Edward George Dyson

(March 1865 - 22 August 1931 / Ballarat / Victoria / Australia)

Wherefore Art Thou Romeo? - Poem by Edward George Dyson

I see thee still in doublet wide,
And hose well kept, a world too slack,
So long and lean thou wert allied,
It struck me, with that curious back,
The Zoo giraffe. Thy brow was black,
Thy speech was awkward, action slow.
I whispered at thy first attack:
“And wherefore art thou Romeo?”

Thou wert then fifty and cross-eyed;
For acting never hadst the knack.
With stilted bow and Irving stride
Thou tookst the stage, and Jill and Jack
Both sniggered, when with damned clack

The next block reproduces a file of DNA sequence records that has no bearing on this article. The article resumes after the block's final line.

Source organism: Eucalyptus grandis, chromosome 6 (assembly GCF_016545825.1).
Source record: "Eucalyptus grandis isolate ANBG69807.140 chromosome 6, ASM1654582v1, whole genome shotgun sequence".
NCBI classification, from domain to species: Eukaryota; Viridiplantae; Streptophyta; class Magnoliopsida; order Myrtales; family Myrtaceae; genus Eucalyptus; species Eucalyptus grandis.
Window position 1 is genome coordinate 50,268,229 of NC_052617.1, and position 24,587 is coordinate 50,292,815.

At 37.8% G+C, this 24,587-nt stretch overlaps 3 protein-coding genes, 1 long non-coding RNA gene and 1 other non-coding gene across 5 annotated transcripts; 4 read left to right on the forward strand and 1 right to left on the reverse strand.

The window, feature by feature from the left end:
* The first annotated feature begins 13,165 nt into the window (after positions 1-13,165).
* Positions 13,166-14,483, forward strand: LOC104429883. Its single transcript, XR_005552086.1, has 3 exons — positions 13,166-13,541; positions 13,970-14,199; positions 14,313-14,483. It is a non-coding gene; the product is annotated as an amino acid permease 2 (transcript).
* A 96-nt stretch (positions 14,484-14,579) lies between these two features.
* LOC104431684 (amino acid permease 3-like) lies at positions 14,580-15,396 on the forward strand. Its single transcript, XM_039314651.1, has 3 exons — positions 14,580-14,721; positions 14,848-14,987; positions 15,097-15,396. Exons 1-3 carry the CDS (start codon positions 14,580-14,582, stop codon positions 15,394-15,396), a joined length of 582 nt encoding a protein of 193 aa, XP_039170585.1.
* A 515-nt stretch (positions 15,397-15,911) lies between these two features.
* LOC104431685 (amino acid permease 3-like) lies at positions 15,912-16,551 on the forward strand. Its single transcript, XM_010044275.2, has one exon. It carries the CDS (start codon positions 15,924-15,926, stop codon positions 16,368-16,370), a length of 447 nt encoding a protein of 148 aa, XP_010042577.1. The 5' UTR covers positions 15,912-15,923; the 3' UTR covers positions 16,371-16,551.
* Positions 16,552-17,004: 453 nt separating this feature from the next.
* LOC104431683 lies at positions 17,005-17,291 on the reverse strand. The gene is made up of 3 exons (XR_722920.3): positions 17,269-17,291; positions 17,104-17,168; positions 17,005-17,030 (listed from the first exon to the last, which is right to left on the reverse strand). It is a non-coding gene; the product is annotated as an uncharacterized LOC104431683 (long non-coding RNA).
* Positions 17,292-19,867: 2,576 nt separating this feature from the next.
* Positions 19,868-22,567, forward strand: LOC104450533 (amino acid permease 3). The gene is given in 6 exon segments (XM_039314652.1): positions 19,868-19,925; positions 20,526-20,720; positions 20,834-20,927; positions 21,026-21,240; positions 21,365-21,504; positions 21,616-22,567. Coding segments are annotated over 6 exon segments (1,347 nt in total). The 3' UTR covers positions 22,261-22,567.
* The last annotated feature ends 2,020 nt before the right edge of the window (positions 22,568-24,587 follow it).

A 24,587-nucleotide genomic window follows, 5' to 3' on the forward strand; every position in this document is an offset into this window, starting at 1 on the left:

Thou talkedst of moons, and wrecked the show.
And here by Heaven, thou art back.
Oh, wherefore art thou Romeo?

This fellow was a lad of pride,
No prinked-out fool, with just a snack
Of bounder, and by Fate allied
To pale effeminates who smack
The rouge about. Thou art a quack!
Thy treatment brings the lover low.
Thou’rt living still our hearts to crack;
Oh, wherefore art thou Romeo?

ENVOY
No egotism dost thou lack,
Great scorn hast for the rival pro.,
And talk’st thou of thy art. Alack!
And wherefore art, thou Romeo?


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Poem Submitted: Tuesday, April 13, 2010



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